Those of you who have been reading this blog for awhile know that I am not crafty–I don’t like messes, multistep projects stress me out, I loathe construction paper, and I don’t own markers.
That said, I do have an Art Wall.
Now I had to have an Art Wall because my children draw, and just where was I to put all their lovely art work? On the table? On the kitchen counter? On the floor? In the trash? Nope. On the Art Wall.
Do It Yourself Art Wall
Of course I couldn’t make the Art Wall. (Remember, multistep projects stress me out.) So, I enlisted the help of my husband. “Dearest,” quoth I, “If I buy a chunk of wood and some clothespins, would you kindly glue the things on and screw the whole thing to the dining room wall?”
“As you wish, darling.”
Ah, what a great man I’ve married. He even took the time to accurately measure equal distances between my ten clothespins. (I’d have eye-balled it, if forced to do such tedious work.)
In any case, for those of you interested, here are the steps for making your own Art Wall.
11 Step Art Wall
- Decide how long you want your board to be. I had about a 5 foot space of wall for this project, so I wanted a board about 4 feet long.
- Look around your garage for spare hunks of wood. Grab a hand saw and cut it to your preferred length.
- No spare wood in your garage? No problem. Drive to Menards–if they’re open–and check their scrap pile. That’s where I got mine. I paid about $1.30 for it.
- Check your junk drawer for old clothespins.
- None there? Ask Grandma to check her clothesline for any spare ones.
- Grandma on lock down?
- Order some from Hobby Lobby online. They’re super cheap; it’s where I got mine. I went for the mini-ones.
- Decide how many you want on your board.
- Beg your husband to measure and glue those clothespins on so that they’ll be straight.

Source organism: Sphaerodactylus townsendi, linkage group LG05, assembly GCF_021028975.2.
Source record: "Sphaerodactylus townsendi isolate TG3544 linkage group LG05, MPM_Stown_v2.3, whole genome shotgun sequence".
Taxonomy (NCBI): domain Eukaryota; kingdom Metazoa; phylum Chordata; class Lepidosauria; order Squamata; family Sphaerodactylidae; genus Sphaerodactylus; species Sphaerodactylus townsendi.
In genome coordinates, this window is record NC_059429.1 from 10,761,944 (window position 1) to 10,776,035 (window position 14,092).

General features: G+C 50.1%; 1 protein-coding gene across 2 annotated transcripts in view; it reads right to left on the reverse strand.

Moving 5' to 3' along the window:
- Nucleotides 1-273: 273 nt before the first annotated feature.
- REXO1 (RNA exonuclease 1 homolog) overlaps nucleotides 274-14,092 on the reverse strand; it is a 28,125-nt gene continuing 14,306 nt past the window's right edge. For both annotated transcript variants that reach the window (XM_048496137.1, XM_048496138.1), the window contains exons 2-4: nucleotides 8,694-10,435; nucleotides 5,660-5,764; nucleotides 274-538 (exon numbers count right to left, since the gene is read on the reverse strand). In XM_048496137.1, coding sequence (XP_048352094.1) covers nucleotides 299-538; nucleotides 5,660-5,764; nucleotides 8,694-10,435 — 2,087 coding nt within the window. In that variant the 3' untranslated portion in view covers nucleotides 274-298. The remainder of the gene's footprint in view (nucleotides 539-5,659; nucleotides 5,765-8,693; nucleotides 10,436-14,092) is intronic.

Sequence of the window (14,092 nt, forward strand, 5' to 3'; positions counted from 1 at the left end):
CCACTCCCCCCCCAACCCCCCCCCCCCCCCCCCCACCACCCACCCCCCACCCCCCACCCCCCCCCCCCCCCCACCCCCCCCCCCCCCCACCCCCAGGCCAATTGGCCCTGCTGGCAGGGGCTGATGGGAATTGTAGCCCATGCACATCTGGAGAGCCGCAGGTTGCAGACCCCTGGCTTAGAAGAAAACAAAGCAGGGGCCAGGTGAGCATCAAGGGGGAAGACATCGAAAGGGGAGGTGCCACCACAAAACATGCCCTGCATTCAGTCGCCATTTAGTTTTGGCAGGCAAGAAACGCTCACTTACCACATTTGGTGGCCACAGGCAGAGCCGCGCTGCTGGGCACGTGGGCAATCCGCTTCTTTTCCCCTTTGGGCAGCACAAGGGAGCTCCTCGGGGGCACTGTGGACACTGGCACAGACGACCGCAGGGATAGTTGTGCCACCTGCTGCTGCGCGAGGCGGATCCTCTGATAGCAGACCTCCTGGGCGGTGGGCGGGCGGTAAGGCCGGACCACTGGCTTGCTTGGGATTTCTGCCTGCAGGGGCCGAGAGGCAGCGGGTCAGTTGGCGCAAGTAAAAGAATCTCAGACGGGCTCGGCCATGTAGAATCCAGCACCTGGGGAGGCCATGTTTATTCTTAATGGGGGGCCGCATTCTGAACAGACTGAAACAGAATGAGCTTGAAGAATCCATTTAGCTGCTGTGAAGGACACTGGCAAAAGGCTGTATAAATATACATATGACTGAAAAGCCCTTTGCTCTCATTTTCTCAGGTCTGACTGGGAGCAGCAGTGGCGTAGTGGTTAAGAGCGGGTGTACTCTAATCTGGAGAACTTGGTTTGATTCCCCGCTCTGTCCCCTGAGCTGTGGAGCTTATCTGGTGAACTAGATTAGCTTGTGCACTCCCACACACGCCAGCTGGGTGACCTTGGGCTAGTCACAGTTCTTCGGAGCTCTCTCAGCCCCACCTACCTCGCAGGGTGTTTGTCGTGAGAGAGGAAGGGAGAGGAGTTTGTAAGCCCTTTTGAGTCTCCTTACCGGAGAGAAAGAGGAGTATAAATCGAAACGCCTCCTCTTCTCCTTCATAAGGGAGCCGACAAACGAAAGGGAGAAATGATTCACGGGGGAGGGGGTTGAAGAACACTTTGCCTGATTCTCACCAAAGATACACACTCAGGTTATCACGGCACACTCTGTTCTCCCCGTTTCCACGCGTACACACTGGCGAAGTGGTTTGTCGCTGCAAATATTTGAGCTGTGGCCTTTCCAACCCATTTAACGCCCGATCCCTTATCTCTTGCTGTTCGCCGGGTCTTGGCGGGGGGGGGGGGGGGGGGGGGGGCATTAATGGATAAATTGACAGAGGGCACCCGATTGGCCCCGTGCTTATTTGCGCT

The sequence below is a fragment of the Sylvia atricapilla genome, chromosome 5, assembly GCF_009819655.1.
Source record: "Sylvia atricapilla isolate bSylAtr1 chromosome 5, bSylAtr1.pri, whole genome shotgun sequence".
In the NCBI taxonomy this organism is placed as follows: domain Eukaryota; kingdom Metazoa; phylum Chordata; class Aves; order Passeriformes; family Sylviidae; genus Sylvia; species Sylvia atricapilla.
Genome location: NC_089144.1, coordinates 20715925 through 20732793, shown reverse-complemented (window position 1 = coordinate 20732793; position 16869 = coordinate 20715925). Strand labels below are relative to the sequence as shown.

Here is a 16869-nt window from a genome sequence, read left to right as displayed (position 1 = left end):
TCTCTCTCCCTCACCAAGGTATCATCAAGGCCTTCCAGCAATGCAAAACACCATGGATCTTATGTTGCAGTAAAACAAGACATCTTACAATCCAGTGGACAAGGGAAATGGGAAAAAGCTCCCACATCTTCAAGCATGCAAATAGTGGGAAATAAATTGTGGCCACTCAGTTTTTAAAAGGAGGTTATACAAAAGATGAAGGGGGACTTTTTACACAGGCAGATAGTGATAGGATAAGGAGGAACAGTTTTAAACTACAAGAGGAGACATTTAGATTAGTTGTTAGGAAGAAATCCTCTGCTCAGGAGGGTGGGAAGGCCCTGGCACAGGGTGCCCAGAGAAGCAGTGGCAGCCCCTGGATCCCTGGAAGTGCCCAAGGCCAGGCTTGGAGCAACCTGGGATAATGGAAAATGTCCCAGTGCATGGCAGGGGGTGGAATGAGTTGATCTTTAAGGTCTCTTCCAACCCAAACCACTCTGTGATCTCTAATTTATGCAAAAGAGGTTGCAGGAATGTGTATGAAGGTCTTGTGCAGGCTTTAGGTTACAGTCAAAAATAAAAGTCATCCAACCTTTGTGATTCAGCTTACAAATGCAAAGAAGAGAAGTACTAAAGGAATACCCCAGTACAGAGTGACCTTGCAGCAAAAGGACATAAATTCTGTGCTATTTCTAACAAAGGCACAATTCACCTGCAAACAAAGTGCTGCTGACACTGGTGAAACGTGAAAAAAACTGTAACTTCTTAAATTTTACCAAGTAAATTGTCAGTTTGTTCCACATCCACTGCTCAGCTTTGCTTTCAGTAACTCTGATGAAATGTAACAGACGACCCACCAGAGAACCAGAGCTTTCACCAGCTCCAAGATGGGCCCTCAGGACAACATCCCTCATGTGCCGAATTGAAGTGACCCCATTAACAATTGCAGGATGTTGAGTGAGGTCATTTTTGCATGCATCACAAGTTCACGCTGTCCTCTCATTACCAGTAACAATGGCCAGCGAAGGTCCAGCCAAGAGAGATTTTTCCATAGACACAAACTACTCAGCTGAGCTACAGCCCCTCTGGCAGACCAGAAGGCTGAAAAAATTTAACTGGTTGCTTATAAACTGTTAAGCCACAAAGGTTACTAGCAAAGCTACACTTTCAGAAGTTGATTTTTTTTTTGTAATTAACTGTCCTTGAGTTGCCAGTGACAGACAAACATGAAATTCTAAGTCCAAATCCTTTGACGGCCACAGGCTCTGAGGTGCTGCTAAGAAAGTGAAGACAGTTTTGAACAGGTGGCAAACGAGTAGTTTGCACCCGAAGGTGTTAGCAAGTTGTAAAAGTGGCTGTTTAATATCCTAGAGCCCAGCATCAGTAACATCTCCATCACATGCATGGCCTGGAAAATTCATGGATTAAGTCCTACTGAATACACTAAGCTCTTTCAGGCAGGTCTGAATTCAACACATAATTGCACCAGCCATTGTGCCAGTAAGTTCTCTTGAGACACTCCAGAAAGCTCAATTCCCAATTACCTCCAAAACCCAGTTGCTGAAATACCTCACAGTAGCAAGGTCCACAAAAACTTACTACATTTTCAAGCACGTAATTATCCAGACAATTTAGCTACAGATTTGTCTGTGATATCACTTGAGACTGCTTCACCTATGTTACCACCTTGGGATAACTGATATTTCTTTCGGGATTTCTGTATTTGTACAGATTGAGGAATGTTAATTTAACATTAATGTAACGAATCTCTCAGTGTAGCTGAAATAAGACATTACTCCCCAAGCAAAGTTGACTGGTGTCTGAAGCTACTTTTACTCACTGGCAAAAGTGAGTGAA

- Make your husband his favorite drink and beg of him to screw the whole thing to the wall.
- Make yourself a drink. You are done. Cheers.
Art Walls Are Necessary
During this time of Mandatory Lock Down, we’ve been forced to be a bit more structured in the afternoons, as the children were becoming bored and restless. My solution? I instituted an hour of drawing, cursive-writing, and audio books.
Therefore, this increased time of creativity naturally resulted in more art work. Of course we do send pictures to Grandma and Grandpa and Auntie and whomever else we can think of, but in the meantime, it certainly gives me peace of mind just knowing where to put all those papers.
Lastly, if you’re following Coronavirus and the plight of the Church, I strongly recommend Bishop Athanasius Schneider’s latest interview with The Remnant Newspaper HERE. I wish more bishops and priests would follow suit.
And one more thing…lastly, lastly, the governor of Wisconsin waived all state park fees. So, we’ve been trudging through the rain and the muck and greatly enjoying the wilderness.
Here are some of the children at Parrot State Park. Have you been venturing more outdoors lately?